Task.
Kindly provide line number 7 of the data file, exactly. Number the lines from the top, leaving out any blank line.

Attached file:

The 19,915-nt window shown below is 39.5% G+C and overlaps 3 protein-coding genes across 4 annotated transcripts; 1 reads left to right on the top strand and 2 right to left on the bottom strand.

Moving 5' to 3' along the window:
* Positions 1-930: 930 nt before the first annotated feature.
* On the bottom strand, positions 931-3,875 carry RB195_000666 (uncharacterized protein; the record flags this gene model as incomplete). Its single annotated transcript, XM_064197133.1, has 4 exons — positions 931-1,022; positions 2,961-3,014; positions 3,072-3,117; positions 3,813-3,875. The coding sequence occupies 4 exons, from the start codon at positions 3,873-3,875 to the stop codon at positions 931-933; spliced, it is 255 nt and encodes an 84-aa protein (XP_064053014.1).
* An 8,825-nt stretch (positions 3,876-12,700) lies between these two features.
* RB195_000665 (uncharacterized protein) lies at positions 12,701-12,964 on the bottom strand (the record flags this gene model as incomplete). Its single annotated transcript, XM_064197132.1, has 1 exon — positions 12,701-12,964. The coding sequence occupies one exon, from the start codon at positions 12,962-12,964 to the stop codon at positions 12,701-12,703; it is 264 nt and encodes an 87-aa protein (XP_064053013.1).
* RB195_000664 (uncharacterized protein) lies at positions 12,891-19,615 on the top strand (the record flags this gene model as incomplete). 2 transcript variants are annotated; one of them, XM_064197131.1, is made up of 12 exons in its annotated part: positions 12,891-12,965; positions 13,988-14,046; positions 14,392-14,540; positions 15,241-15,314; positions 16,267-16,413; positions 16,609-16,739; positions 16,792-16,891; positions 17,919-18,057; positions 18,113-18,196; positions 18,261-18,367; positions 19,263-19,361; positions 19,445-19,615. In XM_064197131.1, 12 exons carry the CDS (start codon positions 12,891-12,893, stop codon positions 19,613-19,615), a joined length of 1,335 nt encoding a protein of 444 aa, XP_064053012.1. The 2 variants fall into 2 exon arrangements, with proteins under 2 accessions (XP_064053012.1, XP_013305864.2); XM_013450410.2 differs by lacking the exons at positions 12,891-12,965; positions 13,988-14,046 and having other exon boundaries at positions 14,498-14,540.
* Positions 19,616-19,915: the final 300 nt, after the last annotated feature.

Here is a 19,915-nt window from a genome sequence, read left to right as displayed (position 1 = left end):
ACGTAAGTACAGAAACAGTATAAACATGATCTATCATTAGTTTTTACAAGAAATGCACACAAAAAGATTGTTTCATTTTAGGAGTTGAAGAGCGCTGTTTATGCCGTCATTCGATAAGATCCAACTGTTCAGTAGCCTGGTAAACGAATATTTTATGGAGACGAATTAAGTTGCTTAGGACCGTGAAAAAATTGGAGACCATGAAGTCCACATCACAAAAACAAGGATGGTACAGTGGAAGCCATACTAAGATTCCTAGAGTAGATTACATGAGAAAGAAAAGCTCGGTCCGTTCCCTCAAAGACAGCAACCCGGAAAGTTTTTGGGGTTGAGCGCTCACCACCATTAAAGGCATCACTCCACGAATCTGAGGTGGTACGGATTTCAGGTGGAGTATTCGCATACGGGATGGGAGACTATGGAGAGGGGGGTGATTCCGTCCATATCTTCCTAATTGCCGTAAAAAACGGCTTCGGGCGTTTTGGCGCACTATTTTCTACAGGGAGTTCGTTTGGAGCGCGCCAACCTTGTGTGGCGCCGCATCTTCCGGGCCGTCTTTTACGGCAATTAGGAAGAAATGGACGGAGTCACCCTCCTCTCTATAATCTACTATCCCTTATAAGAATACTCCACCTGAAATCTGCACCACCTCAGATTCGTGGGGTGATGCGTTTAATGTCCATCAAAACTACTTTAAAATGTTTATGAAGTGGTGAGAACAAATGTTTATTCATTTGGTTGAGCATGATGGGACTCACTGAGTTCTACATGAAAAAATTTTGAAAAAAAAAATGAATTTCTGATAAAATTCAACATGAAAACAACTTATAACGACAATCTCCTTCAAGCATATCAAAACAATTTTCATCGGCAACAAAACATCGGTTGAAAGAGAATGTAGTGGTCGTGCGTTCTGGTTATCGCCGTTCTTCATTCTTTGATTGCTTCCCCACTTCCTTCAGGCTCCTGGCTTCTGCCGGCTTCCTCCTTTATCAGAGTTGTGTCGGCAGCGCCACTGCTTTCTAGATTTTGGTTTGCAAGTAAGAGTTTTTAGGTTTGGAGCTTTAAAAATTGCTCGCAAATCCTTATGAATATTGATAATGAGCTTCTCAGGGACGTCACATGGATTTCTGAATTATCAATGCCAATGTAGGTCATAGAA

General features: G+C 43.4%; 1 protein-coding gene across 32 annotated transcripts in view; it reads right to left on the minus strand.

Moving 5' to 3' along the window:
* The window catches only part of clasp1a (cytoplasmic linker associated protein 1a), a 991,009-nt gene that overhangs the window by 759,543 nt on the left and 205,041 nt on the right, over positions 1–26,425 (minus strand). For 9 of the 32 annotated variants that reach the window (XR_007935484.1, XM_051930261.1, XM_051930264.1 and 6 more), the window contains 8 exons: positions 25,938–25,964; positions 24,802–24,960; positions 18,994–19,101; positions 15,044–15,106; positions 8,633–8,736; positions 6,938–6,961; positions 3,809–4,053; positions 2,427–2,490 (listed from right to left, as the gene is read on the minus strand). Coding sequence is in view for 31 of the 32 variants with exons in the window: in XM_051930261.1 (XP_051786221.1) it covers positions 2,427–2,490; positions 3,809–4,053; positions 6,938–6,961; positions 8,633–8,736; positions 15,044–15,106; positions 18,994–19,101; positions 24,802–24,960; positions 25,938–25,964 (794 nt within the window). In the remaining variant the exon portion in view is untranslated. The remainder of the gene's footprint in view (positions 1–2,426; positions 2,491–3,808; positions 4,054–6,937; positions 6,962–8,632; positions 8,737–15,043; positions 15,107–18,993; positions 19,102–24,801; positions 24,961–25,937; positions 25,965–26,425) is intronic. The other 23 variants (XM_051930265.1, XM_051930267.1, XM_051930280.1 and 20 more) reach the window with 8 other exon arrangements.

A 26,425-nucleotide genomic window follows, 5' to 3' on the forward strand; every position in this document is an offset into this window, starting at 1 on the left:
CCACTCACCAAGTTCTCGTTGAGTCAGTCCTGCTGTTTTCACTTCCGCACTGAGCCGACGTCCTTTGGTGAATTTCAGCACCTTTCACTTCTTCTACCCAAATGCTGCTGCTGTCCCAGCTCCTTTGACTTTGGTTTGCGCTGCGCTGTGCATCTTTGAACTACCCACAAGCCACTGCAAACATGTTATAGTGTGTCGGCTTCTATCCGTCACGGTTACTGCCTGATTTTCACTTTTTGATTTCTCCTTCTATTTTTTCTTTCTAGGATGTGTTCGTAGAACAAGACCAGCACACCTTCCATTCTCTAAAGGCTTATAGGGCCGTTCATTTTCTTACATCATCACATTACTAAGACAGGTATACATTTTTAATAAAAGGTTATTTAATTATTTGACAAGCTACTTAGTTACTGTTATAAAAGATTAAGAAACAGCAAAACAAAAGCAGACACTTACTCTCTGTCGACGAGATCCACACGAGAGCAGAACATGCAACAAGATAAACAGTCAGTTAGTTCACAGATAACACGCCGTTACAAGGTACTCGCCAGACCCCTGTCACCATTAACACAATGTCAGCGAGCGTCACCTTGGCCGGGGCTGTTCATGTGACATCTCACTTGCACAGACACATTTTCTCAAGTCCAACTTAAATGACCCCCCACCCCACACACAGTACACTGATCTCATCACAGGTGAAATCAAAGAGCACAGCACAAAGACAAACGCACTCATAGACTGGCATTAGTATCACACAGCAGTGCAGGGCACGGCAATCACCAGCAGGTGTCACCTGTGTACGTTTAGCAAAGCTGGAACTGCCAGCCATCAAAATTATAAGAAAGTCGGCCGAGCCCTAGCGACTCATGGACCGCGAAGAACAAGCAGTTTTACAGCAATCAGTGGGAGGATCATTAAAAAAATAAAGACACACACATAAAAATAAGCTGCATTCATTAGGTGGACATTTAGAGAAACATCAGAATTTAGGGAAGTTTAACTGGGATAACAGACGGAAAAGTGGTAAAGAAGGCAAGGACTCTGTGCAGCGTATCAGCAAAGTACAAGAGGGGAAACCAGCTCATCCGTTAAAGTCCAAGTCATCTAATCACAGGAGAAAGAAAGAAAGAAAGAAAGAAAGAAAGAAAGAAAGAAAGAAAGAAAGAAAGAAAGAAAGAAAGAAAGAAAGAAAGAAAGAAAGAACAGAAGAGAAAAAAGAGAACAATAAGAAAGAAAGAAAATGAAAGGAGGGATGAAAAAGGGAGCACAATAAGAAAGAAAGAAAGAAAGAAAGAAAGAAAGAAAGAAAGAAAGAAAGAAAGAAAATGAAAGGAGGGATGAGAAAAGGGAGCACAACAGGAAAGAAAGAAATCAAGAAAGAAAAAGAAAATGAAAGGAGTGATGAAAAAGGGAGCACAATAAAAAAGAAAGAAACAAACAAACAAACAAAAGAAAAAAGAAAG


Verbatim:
* RB195_000664 (uncharacterized protein) lies at positions 12,891-19,615 on the top strand (the record flags this gene model as incomplete). 2 transcript variants are annotated; one of them, XM_064197131.1, is made up of 12 exons in its annotated part: positions 12,891-12,965; positions 13,988-14,046; positions 14,392-14,540; positions 15,241-15,314; positions 16,267-16,413; positions 16,609-16,739; positions 16,792-16,891; positions 17,919-18,057; positions 18,113-18,196; positions 18,261-18,367; positions 19,263-19,361; positions 19,445-19,615. In XM_064197131.1, 12 exons carry the CDS (start codon positions 12,891-12,893, stop codon positions 19,613-19,615), a joined length of 1,335 nt encoding a protein of 444 aa, XP_064053012.1. The 2 variants fall into 2 exon arrangements, with proteins under 2 accessions (XP_064053012.1, XP_013305864.2); XM_013450410.2 differs by lacking the exons at positions 12,891-12,965; positions 13,988-14,046 and having other exon boundaries at positions 14,498-14,540.